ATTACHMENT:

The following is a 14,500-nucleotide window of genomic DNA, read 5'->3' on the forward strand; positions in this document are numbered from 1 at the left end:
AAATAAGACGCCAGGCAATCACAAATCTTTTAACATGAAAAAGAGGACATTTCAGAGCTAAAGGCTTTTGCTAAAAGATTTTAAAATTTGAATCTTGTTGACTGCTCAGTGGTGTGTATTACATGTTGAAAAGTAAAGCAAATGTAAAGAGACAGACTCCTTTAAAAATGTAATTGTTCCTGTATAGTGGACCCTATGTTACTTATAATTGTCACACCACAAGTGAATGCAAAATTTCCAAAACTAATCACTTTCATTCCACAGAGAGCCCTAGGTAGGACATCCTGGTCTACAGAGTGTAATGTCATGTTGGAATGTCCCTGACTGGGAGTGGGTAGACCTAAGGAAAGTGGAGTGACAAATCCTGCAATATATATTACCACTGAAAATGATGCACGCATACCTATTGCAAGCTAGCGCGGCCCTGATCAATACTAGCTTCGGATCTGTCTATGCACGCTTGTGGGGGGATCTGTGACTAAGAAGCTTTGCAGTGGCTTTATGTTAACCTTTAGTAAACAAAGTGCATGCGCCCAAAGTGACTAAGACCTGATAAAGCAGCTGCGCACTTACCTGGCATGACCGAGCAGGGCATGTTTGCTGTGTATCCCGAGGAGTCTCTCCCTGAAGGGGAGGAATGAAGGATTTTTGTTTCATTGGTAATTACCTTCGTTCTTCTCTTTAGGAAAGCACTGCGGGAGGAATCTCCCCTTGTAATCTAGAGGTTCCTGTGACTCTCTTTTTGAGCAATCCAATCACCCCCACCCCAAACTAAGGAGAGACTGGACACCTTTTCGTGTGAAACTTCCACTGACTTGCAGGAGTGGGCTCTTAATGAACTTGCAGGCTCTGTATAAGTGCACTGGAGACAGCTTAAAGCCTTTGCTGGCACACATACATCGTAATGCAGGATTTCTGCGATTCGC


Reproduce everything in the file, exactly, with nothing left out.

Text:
The following is a 14,500-nucleotide window of genomic DNA, read 5'->3' on the forward strand; positions in this document are numbered from 1 at the left end:
AAATAAGACGCCAGGCAATCACAAATCTTTTAACATGAAAAAGAGGACATTTCAGAGCTAAAGGCTTTTGCTAAAAGATTTTAAAATTTGAATCTTGTTGACTGCTCAGTGGTGTGTATTACATGTTGAAAAGTAAAGCAAATGTAAAGAGACAGACTCCTTTAAAAATGTAATTGTTCCTGTATAGTGGACCCTATGTTACTTATAATTGTCACACCACAAGTGAATGCAAAATTTCCAAAACTAATCACTTTCATTCCACAGAGAGCCCTAGGTAGGACATCCTGGTCTACAGAGTGTAATGTCATGTTGGAATGTCCCTGACTGGGAGTGGGTAGACCTAAGGAAAGTGGAGTGACAAATCCTGCAATATATATTACCACTGAAAATGATGCACGCATACCTATTGCAAGCTAGCGCGGCCCTGATCAATACTAGCTTCGGATCTGTCTATGCACGCTTGTGGGGGGATCTGTGACTAAGAAGCTTTGCAGTGGCTTTATGTTAACCTTTAGTAAACAAAGTGCATGCGCCCAAAGTGACTAAGACCTGATAAAGCAGCTGCGCACTTACCTGGCATGACCGAGCAGGGCATGTTTGCTGTGTATCCCGAGGAGTCTCTCCCTGAAGGGGAGGAATGAAGGATTTTTGTTTCATTGGTAATTACCTTCGTTCTTCTCTTTAGGAAAGCACTGCGGGAGGAATCTCCCCTTGTAATCTAGAGGTTCCTGTGACTCTCTTTTTGAGCAATCCAATCACCCCCACCCCAAACTAAGGAGAGACTGGACACCTTTTCGTGTGAAACTTCCACTGACTTGCAGGAGTGGGCTCTTAATGAACTTGCAGGCTCTGTATAAGTGCACTGGAGACAGCTTAAAGCCTTTGCTGGCACACATACATCGTAATGCAGGATTTCTGCGATTCGC